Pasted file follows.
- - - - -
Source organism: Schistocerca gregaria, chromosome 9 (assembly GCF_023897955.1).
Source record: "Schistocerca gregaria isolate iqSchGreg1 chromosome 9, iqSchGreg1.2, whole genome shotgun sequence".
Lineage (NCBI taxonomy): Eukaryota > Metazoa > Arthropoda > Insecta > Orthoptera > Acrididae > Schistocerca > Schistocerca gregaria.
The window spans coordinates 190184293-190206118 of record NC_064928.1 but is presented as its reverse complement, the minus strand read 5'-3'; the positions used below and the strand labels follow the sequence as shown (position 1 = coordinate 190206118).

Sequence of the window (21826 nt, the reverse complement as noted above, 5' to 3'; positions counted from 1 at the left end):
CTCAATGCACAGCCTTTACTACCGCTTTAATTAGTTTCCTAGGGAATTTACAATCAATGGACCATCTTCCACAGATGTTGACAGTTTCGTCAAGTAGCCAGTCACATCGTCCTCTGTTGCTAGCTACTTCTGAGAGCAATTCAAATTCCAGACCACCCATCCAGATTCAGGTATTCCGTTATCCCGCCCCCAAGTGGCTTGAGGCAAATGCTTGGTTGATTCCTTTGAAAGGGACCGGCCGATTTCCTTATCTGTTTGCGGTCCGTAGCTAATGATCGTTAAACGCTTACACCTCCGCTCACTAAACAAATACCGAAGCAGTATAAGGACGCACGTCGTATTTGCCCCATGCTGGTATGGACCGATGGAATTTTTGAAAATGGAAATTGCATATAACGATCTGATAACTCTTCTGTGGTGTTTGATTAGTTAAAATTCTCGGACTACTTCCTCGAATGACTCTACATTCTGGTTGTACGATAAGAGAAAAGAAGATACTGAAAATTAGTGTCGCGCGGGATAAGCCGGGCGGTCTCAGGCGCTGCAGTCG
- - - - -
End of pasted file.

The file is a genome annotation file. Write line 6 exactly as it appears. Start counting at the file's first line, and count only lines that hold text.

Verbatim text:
CTCAATGCACAGCCTTTACTACCGCTTTAATTAGTTTCCTAGGGAATTTACAATCAATGGACCATCTTCCACAGATGTTGACAGTTTCGTCAAGTAGCCAGTCACATCGTCCTCTGTTGCTAGCTACTTCTGAGAGCAATTCAAATTCCAGACCACCCATCCAGATTCAGGTATTCCGTTATCCCGCCCCCAAGTGGCTTGAGGCAAATGCTTGGTTGATTCCTTTGAAAGGGACCGGCCGATTTCCTTATCTGTTTGCGGTCCGTAGCTAATGATCGTTAAACGCTTACACCTCCGCTCACTAAACAAATACCGAAGCAGTATAAGGACGCACGTCGTATTTGCCCCATGCTGGTATGGACCGATGGAATTTTTGAAAATGGAAATTGCATATAACGATCTGATAACTCTTCTGTGGTGTTTGATTAGTTAAAATTCTCGGACTACTTCCTCGAATGACTCTACATTCTGGTTGTACGATAAGAGAAAAGAAGATACTGAAAATTAGTGTCGCGCGGGATAAGCCGGGCGGTCTCAGGCGCTGCAGTCG